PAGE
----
The Great Jansen

The Great Jansen (Harry August Jansen) was touring Australia for the first time and was scheduled to perform at His Majesty’s Theatre in Perth for two weeks. Opening on Saturday, 27 July 1912 he was described as a magician and illusionist and it was stated that his magic “eclipses anything hitherto attempted.

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Frog in a Hole

Harry Ainsworth had done it all. He’d struck gold at Lake Austin, made his fortune, moved into a grand house in Geraldton and in 1895 became Mayor. By the 1900s he’d lost everything. Hoping to recover some of his fortune, he returned to Lake Austin and once more began searching for gold. What he didn’t expect to find was a frog.

Lake Austin with The Mainland in the middle. Courtesy of the State Library of Western Australia (Call Number: 9022.M95H2).
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The Drummer’s Death

The regular jazz drummer who played in the orchestra at the Empire Dance Hall couldn’t make it to the flannel dance held on 9 December 1932. A call was made to Edward Cassey asking if he could fill in. Despite having never played at the hall and not knowing its location, he said yes.

Edward Cassey
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Bubonic Plague in Geraldton

The sudden deaths of two people who were said to have been perfectly healthy sent rumours swirling. Bubonic plague was reported in Perth and Fremantle in January and February 1906. Had “the much-feared disease” made its way to the port town? The Geraldton Express was the first to ask the question.

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Identification Made Easy

A hearing relating to a charge of assault came before the Criminal Court in Perth on 15 March 1906. No details were provided in the newspaper report but it nevertheless highlighted how a method of identification could be deemed inappropriate if carried out incorrectly.

A crime was committed, the victim made a complaint and an accusation was made against two men. When it became known, one of the men voluntarily reported to Fremantle Prison and agreed to participate in a police lineup. Dressed in ordinary clothes, he stood with a group of about 10 or 12 other men, all of whom were wearing prison uniforms.

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Gus & June

While the personal ads in newspapers were most often utilised as a tool for people to seek love and make connections, they also appeared to have been used as a way to communicate clandestinely.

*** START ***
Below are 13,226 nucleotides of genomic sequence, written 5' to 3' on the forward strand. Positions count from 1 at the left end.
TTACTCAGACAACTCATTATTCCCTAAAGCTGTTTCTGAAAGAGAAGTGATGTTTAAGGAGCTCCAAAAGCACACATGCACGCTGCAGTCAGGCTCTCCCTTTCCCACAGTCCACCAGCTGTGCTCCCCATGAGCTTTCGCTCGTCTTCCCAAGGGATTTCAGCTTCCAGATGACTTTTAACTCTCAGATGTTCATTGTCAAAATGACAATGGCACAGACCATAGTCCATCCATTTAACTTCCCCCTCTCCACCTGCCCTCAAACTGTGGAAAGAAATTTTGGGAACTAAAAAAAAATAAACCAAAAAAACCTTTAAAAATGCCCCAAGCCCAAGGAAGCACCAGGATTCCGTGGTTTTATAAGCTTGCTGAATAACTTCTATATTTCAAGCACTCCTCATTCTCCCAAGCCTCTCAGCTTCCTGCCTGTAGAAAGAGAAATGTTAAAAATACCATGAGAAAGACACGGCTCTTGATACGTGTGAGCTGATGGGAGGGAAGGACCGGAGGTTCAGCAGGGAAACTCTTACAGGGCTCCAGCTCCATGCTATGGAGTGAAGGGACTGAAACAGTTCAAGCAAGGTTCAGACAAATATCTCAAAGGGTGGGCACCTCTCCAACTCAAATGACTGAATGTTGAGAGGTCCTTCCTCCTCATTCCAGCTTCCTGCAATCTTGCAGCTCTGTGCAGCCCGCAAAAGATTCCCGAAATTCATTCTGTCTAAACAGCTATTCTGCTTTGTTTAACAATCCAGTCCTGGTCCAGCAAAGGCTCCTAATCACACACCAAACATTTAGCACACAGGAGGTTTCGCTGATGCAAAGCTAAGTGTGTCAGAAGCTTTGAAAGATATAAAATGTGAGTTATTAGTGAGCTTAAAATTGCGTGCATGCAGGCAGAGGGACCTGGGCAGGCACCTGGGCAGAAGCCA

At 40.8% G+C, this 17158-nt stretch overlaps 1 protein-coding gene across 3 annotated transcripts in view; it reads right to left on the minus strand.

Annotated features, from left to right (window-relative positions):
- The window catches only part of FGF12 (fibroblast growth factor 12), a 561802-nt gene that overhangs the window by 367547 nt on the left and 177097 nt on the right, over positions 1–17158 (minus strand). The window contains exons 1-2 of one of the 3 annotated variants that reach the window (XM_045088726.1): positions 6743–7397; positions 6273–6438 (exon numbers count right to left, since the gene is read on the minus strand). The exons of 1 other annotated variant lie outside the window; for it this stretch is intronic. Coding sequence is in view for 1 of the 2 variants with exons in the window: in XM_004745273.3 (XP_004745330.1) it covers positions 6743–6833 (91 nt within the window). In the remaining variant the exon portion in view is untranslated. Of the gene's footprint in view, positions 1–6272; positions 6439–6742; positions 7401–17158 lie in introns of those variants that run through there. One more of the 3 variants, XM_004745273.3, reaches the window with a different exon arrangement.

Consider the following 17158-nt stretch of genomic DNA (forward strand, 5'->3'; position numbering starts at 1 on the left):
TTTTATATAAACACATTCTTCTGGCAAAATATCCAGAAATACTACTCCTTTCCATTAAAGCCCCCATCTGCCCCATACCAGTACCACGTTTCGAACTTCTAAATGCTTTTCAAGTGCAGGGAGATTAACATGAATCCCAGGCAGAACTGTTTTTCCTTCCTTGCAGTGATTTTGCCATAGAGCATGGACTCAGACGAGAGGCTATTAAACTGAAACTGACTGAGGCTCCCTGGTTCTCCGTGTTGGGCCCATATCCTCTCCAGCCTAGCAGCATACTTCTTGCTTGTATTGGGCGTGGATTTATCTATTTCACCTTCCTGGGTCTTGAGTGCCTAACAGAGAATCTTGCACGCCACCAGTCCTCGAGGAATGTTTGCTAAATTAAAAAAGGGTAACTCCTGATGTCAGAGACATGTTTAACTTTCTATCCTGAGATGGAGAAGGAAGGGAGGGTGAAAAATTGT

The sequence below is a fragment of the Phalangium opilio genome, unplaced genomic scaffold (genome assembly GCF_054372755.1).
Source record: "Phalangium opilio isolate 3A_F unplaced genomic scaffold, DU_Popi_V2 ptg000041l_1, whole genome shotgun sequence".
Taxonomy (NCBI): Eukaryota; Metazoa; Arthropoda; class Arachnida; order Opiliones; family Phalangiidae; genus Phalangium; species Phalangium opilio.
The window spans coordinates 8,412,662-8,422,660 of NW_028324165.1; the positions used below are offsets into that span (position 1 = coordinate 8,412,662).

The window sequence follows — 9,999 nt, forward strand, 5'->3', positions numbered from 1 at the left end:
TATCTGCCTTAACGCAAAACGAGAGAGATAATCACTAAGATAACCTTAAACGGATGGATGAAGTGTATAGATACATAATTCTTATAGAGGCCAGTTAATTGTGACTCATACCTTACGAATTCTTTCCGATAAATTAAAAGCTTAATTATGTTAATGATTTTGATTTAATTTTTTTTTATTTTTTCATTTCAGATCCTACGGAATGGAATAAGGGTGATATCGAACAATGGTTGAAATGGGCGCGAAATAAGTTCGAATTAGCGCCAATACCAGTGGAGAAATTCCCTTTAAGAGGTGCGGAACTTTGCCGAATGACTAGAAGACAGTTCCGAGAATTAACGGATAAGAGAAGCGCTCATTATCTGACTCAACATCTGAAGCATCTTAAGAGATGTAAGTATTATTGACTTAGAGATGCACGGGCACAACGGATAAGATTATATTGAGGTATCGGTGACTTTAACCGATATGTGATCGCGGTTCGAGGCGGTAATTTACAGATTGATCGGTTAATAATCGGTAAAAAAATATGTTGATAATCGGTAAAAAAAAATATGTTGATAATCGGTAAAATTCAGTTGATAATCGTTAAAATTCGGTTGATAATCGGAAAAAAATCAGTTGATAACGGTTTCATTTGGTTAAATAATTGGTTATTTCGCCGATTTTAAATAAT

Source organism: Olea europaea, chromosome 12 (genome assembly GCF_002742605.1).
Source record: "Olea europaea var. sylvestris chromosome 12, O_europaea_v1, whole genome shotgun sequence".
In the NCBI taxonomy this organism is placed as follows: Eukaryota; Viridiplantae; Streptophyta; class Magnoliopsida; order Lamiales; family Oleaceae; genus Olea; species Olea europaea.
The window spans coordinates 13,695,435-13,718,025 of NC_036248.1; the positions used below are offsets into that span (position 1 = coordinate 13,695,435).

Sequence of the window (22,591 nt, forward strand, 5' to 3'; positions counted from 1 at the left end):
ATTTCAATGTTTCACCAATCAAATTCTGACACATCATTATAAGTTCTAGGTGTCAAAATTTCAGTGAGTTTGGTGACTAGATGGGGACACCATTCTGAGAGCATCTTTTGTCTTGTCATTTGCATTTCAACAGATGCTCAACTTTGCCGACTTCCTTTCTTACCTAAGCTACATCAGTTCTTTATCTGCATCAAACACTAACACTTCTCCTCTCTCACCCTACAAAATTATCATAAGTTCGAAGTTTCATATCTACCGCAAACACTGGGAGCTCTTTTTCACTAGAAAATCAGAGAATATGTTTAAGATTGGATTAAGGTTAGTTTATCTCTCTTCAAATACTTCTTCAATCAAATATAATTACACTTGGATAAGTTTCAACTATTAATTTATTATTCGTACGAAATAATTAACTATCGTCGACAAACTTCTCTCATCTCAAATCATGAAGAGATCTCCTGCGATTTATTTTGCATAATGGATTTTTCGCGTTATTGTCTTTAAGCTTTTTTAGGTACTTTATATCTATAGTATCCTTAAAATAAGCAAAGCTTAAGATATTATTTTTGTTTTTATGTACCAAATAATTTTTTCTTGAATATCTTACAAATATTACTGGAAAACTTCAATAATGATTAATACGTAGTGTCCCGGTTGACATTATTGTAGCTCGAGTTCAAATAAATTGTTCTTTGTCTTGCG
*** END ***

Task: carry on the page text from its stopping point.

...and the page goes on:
This is the story of Gus and June. From 1950 until 1951 messages between the couple were placed on an almost monthly basis in the personal column of The West Australian.

31 March 1950
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The Inimitable Mrs Tracey

From the 1870s onwards, Mrs Eliza Tracey was a serial litigant within the Western Australian Courts. Initially her husband, James, brought the cases but it is likely that he did so with the firm backing of his wife.

By the 1880s the Traceys had mutually separated and Mrs Tracey continued to pursue her own lawsuits. While she had the occasional success, for the most part, she barely won a case.

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Christmas in 1899

Hay Street in Perth circa 1899. Courtesy of the State Library of Western Australia.

[It matters little] …whether we make good cheer snugly within four walls and with closed windows, or beneath the verandah or spreading tree, or in the house with doors and windows open to the most welcome of guests, the breeze – Christmas is ever the same, the day when we give ourselves up to friendship, to merrymaking, to pleasure, and desire nothing better of Fate than that it shall “let every man be jolly.”

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The Captain’s Boots

For about fifteen years Phillip Duffield worked as the ‘landing waiter’ for customs in Geraldton. His job was to monitor all the people who arrived at the port and ensure that they were not bringing contraband to the town.

Phillip took his job seriously. Such was his “surprising sagacity in diagnosing contraband and his incorruptible fervor in pursuing offenders” he soon became known to everyone as ‘Phil the Ferocious’.

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